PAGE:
I'm thrilled to hear that there is another workaround for the adsense/live preview issue. Since Michael didn't post it, and for those of us who aren't as familiar with the code behind the scenes, could you kindly provide an exact codeblock for how one would encorporate the workaround that checks if the current user is the admin in which case the ad would not be shown? This way I can not only encorporate it on my own WP 2.0 blogs and report back on the experience, but I can also show my blog readers how to apply the workaround, as well. If the code differs dependant upon whether it is in the loop or not, can you provide both code examples? I would greatly appreciate it.

Thrilled to hear your earnings have only gone up -- that's great news! I hope the same holds true for me once I start doing more WP 2.0 blogging.

And to address the making a stink about the issue prior to knowing anyone whose account actually was deactivated - I think it is somewhat warranted in that some people rely on their adsense revenue to get by (if not as a sole source of income for them) and once your account is revoked, there's no going back -- so to wait until Google notices that you're breaking their TOS and deactivates your account is a scary proposition. I hope you can see where I'm coming from on that.

Looking forward to hearing back from you.

Posted by: Emily from How to Blog | Jan 11, 2006 1:33:12 PM

here are some ways to overcome the is_preview flackyness:

Check the post status:


global $posts;
if ($posts[0]->post_status != "draft") {
... do ads here ...
}


Or, similar to what Matt said, check if the user is author. (You don't need to see your own ads anyway).


global $posts, $current_user;
if ($posts[0]->post_author != $current_user->ID) {
... do ads here ...
}

Posted by: Matt Read | Jan 11, 2006 11:20:59 PM

Thanks, this is gret information for those of us who are using Wordpress 2.0. Do you mind telling me exactly WHERE in the template I would need to paste the above code that checks if the user is the author?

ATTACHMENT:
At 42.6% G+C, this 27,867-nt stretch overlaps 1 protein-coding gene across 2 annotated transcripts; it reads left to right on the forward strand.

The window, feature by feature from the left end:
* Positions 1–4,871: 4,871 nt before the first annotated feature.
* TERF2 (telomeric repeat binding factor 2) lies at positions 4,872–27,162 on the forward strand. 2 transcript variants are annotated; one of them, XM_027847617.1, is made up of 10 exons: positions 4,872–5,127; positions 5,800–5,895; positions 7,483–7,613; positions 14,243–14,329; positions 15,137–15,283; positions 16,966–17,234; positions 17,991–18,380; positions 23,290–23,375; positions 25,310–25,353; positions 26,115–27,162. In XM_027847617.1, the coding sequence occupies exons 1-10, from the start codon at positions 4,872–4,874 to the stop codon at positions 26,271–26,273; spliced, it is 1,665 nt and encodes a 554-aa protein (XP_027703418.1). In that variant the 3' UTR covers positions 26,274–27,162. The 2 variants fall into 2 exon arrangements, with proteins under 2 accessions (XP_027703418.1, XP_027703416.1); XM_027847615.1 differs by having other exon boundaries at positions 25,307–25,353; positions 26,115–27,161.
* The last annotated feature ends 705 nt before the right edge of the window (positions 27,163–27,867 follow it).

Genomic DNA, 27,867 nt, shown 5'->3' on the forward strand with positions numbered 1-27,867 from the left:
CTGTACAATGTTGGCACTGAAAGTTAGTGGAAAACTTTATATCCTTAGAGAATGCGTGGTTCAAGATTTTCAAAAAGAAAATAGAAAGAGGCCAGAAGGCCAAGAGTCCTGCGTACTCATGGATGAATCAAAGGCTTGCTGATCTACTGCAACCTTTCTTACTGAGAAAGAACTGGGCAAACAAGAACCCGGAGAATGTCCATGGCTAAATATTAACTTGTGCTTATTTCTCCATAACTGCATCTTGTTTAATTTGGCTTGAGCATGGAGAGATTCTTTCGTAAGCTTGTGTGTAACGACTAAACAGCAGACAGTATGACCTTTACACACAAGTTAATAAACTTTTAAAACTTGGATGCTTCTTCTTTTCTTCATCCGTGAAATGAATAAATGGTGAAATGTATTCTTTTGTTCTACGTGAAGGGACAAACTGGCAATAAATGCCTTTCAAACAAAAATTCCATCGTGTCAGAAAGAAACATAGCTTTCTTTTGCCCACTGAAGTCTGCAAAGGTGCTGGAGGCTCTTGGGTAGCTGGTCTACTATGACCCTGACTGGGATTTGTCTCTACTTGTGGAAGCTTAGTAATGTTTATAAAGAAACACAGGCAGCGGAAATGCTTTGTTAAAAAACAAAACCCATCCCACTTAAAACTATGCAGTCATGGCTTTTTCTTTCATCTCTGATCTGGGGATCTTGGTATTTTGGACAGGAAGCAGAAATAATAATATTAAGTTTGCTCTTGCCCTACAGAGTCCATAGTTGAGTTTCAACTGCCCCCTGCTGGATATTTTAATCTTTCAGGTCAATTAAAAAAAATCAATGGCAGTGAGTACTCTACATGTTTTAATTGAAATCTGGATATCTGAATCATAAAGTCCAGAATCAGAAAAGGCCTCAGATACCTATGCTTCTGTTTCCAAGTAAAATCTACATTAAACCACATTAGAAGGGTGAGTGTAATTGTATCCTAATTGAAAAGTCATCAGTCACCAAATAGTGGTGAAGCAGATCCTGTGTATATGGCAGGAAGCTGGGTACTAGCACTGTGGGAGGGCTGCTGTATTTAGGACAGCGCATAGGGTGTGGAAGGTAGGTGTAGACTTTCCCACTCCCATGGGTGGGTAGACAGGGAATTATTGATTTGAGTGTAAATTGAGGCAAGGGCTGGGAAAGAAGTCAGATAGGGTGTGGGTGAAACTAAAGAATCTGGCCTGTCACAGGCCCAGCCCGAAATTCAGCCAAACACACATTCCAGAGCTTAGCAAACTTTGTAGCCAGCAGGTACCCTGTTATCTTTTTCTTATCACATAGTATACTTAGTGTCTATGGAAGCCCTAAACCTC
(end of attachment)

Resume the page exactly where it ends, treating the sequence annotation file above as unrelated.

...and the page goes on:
Thans=ks again!

Posted by: Marcia | Jan 19, 2006 11:09:54 PM

Ok, I admit I've been into Word Press just about long enough to have broken my share of templates. Is this a true issue or something like while standing on your head on Tuesday kind of upside down and backwards you might trip the wrong attribute in your MySQL table that reverses the polarity of the universe and causes a 400 page lighting bolt to strike from the skys of the Google editors whom perish your account from this world and the next. Look, maybe this is a silly assumption but I figure the editors over at Google are aware of this problem and will not banish you from the world of the living on account of some accident of missplaced code... But just in case I'm wrong I've install 2.0 on one account and kept 1.5 on the other. In the event the worse case scenario plays out and one should suddenly find themself banished to the underworld of Yahell, or assimilated by the undead of the Bill Gatius Borg, I'm not going to miss a few Adsense dollars... It might even motivate me into landing a real job... If anyone has a flashlight and a map out of this black hole hotel California:)

Posted by: Lucky7Star | Jan 20, 2006 1:08:13 PM

I don't believe this is a problem. Question, are there any adsense ads placed on a 404 page. Answer No. I agree that the google bot gets a 404 error, but the bot finds no ads to serve. No ads, no violation. Simple as that

Larry

Posted by: Mr Blogmeister | Jan 31, 2006 10:55:07 AM

The comments to this entry are closed.

UPDATE: How to Blog has MOVED! Please update your bookmarks and feeds! The new address is :
http://www.emilyrobbins.com/how-to-blog/
and all new posts and post updates will be made there! Comments and trackbacks at this location are now closed -- please visit the new How to Blog site in order to add a comment or a trackback and see updates to existing posts as well as all new posts from this point forward!